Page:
The Competition Commission Brunei Darussalam (CCBD) through its Executive Secretariat at the Department of Competition and Consumer Affairs, held a ‘Fighting Bid-rigging in Public Procurement’ workshop series to educate public officials on how to detect and prevent bid-rigging in public tenders.
The workshop is part of the CCBD’s advocacy initiative to promote a competition-aware culture among public officials and foster ethical economic activity, in line with the enforcement of the Competition Order January this year.
The first workshop took place at the Ministry of Health (MoH) with the topic ‘Spot and Stop Bid Rigging’. Thirty officials from various divisions in the ministry attended the workshop. The workshop provided insights on how to detect signs of tender collusion and how to design effective tender documents; procedures to minimise the risk; and the introduction of e-procurement system.
During the opening, the Executive Secretariat of the CCBD said bid rigging, also known as collusive tender, is a serious violation of the Competition Order and after entering interest to tender it is illegal to agree not to compete in a tender. It is the Commission’s priority to prevent bid rigging conducts, noting the potential significant harm to the consumers, the economy as a whole, and the financial burden to the government expenditure. This priority is in line with the national agenda that emphasises on prudent spending and value-for-money public procurement.
Led by two competition experts and practitioner; Senior Fellow to Melbourne Law School Dr Hassan Qaqaya from Melbourne University and Senior Legal Advisor to the Indonesia Competition Commission Mohammad Reza, the workshop discussed the concept of bid rigging and the warning signs so it can be tackled at an early stage.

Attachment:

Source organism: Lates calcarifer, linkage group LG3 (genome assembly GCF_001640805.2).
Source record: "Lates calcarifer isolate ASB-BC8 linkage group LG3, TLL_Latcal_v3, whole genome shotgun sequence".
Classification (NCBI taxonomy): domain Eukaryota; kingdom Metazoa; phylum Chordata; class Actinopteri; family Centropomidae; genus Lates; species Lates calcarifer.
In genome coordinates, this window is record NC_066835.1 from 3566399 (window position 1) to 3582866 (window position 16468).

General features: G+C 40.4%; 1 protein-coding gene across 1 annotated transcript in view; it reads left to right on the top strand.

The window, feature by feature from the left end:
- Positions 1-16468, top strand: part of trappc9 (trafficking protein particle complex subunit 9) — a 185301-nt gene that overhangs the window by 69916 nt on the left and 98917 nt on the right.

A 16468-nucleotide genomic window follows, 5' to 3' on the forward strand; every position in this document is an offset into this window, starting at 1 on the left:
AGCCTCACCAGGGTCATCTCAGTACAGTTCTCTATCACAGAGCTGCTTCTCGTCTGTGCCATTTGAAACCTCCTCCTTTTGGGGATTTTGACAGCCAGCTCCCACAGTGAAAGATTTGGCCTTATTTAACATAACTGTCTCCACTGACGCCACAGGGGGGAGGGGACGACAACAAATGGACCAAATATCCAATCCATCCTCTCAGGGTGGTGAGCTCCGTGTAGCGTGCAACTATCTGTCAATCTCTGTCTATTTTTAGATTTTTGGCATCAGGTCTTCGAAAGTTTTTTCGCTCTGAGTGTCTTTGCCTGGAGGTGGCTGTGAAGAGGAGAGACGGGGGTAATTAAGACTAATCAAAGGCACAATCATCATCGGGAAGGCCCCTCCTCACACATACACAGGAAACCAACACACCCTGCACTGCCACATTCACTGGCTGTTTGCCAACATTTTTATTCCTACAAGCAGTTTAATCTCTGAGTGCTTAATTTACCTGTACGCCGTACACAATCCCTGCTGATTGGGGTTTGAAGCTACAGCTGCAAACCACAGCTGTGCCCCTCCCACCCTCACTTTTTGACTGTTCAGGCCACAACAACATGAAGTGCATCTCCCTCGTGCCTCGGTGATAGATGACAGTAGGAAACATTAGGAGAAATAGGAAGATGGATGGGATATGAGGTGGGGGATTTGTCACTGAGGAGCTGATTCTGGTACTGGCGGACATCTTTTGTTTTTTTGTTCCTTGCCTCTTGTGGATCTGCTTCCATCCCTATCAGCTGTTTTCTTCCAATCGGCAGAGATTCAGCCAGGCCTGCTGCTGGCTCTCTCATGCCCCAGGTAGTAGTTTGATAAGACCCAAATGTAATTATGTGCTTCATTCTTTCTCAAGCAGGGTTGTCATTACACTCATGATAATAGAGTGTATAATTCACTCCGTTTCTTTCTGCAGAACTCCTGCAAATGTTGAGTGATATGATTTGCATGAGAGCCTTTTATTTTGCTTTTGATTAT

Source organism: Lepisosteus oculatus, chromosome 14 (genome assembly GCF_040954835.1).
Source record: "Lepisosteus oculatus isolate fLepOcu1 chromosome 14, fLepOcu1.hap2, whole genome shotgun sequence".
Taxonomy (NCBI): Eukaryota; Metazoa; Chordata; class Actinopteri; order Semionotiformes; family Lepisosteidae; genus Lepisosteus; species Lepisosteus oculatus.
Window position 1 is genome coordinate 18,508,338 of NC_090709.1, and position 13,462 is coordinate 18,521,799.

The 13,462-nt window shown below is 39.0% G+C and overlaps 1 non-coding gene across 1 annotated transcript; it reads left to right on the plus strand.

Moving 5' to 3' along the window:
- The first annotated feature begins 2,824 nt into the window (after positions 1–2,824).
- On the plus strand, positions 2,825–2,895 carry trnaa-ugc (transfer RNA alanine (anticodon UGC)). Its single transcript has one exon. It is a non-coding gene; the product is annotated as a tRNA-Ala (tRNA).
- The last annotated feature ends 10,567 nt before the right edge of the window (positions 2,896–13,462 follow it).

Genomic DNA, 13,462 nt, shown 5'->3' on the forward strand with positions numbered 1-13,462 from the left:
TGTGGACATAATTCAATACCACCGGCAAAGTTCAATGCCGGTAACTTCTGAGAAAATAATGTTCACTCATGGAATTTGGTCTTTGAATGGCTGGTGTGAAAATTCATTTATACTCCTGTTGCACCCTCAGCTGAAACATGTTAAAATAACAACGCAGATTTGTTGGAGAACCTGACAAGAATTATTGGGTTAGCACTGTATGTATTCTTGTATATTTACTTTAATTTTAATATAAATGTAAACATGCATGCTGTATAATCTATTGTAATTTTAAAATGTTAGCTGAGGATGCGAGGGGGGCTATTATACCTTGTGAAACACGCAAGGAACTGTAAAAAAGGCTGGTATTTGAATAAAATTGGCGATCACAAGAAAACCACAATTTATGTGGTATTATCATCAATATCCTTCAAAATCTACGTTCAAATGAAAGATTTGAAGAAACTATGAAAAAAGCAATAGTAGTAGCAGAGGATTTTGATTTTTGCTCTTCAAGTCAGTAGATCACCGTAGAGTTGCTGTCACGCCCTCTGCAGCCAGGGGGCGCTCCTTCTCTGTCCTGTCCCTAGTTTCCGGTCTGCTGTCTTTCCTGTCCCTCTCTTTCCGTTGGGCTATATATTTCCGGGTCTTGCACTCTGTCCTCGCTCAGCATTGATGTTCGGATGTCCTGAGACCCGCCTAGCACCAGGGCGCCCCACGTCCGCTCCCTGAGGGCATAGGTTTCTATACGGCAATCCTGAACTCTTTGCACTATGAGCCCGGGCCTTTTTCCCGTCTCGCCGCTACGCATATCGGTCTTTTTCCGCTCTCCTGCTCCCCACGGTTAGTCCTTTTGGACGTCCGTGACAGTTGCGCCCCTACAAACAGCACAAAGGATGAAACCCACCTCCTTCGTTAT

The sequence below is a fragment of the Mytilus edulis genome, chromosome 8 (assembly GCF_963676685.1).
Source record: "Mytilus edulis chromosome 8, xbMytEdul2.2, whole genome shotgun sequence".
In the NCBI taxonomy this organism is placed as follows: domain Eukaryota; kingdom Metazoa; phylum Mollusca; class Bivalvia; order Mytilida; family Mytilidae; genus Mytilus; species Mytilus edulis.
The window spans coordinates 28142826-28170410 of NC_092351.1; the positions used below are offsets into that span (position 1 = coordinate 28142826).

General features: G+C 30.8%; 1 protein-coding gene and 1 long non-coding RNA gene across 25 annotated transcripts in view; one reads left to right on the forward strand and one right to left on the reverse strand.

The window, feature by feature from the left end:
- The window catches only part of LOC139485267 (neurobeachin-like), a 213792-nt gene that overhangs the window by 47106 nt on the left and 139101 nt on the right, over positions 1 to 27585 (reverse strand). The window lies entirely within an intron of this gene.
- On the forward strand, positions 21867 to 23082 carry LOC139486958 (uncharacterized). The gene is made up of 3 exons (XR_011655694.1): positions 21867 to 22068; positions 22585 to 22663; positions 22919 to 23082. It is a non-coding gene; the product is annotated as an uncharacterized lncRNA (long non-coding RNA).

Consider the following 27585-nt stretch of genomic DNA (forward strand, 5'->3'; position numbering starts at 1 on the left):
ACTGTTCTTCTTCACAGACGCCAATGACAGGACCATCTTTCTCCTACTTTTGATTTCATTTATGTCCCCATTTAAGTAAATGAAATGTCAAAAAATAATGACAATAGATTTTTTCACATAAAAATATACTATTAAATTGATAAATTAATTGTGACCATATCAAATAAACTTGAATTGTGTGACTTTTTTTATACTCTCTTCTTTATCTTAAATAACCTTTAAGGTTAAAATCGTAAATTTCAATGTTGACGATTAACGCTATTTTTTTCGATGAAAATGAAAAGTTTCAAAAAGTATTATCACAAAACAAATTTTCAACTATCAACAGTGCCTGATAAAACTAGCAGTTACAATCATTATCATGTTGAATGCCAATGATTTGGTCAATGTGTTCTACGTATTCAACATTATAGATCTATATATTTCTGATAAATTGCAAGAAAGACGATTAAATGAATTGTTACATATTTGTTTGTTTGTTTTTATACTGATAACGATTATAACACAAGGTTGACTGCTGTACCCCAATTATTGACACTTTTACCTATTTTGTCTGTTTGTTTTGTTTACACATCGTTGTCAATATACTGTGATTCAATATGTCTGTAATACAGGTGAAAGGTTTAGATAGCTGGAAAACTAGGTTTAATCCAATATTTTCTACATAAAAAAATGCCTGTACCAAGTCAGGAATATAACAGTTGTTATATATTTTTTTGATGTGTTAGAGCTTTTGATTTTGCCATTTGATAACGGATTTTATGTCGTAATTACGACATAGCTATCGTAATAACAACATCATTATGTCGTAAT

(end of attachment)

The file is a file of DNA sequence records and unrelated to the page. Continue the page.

Drawing from his experience, Reza said Indonesia adopt online procurement system (e-procurement) to address and prevent bid-rigging issues by ensuring transparency and accountability in bidding process.
The participants were guided on several preventives measures to strengthen tendering process including enhance bidding transparency such as, adding in declaration clause that require bidders to certify an independent bid.
The workshop also provided an opportunity for participants to have a candid discussion on matters concerning public procurement process and procedures, which may unintentionally hinder competition to achieve value-for-money and favourable for collusion between competitors.
Later, the participants were given a real case as an example from Indonesia to apply the concept they had learnt and worked out a practical strategy on how to uncover bid rigging.
The workshop ended with presentation of posters on ‘Fighting Bid Rigging in Public Procurement’.
The Executive Secretariat applauded the active participation of the MoH officials and encouraged officials to disseminate the information learnt with their colleagues in the ministry, and called for continuous cooperation to spot and stop bid rigging to uphold the culture of value-for-money in public tender in safeguarding public expenditure.